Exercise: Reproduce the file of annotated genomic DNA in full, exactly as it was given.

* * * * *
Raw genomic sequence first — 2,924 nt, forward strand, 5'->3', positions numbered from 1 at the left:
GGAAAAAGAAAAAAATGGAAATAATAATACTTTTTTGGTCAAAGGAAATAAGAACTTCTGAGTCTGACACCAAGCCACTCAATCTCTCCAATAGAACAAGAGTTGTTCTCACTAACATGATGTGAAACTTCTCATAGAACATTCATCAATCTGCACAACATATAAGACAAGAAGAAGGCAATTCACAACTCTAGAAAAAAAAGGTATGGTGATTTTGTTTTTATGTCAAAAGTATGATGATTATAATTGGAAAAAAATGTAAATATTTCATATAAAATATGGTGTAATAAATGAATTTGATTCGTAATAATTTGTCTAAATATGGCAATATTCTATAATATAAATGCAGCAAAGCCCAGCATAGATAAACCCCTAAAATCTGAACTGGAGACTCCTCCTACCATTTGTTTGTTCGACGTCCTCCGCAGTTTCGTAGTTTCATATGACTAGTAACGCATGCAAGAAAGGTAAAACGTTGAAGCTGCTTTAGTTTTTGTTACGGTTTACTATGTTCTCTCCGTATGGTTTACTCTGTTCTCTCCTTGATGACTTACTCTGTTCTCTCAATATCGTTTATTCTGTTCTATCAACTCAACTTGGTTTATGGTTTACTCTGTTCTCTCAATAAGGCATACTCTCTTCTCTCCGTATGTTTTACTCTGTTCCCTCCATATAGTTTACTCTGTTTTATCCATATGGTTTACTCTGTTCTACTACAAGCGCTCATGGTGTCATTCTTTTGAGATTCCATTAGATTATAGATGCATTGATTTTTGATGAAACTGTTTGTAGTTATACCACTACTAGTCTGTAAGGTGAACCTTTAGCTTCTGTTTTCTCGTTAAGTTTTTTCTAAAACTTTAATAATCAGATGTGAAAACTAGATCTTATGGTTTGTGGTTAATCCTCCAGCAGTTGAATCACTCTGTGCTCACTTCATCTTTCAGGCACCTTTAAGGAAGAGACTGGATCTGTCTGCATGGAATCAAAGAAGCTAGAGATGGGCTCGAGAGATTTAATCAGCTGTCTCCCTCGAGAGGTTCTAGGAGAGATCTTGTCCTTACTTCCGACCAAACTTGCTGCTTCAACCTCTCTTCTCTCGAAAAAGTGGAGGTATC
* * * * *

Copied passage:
Raw genomic sequence first — 2,924 nt, forward strand, 5'->3', positions numbered from 1 at the left:
GGAAAAAGAAAAAAATGGAAATAATAATACTTTTTTGGTCAAAGGAAATAAGAACTTCTGAGTCTGACACCAAGCCACTCAATCTCTCCAATAGAACAAGAGTTGTTCTCACTAACATGATGTGAAACTTCTCATAGAACATTCATCAATCTGCACAACATATAAGACAAGAAGAAGGCAATTCACAACTCTAGAAAAAAAAGGTATGGTGATTTTGTTTTTATGTCAAAAGTATGATGATTATAATTGGAAAAAAATGTAAATATTTCATATAAAATATGGTGTAATAAATGAATTTGATTCGTAATAATTTGTCTAAATATGGCAATATTCTATAATATAAATGCAGCAAAGCCCAGCATAGATAAACCCCTAAAATCTGAACTGGAGACTCCTCCTACCATTTGTTTGTTCGACGTCCTCCGCAGTTTCGTAGTTTCATATGACTAGTAACGCATGCAAGAAAGGTAAAACGTTGAAGCTGCTTTAGTTTTTGTTACGGTTTACTATGTTCTCTCCGTATGGTTTACTCTGTTCTCTCCTTGATGACTTACTCTGTTCTCTCAATATCGTTTATTCTGTTCTATCAACTCAACTTGGTTTATGGTTTACTCTGTTCTCTCAATAAGGCATACTCTCTTCTCTCCGTATGTTTTACTCTGTTCCCTCCATATAGTTTACTCTGTTTTATCCATATGGTTTACTCTGTTCTACTACAAGCGCTCATGGTGTCATTCTTTTGAGATTCCATTAGATTATAGATGCATTGATTTTTGATGAAACTGTTTGTAGTTATACCACTACTAGTCTGTAAGGTGAACCTTTAGCTTCTGTTTTCTCGTTAAGTTTTTTCTAAAACTTTAATAATCAGATGTGAAAACTAGATCTTATGGTTTGTGGTTAATCCTCCAGCAGTTGAATCACTCTGTGCTCACTTCATCTTTCAGGCACCTTTAAGGAAGAGACTGGATCTGTCTGCATGGAATCAAAGAAGCTAGAGATGGGCTCGAGAGATTTAATCAGCTGTCTCCCTCGAGAGGTTCTAGGAGAGATCTTGTCCTTACTTCCGACCAAACTTGCTGCTTCAACCTCTCTTCTCTCGAAAAAGTGGAGGTATC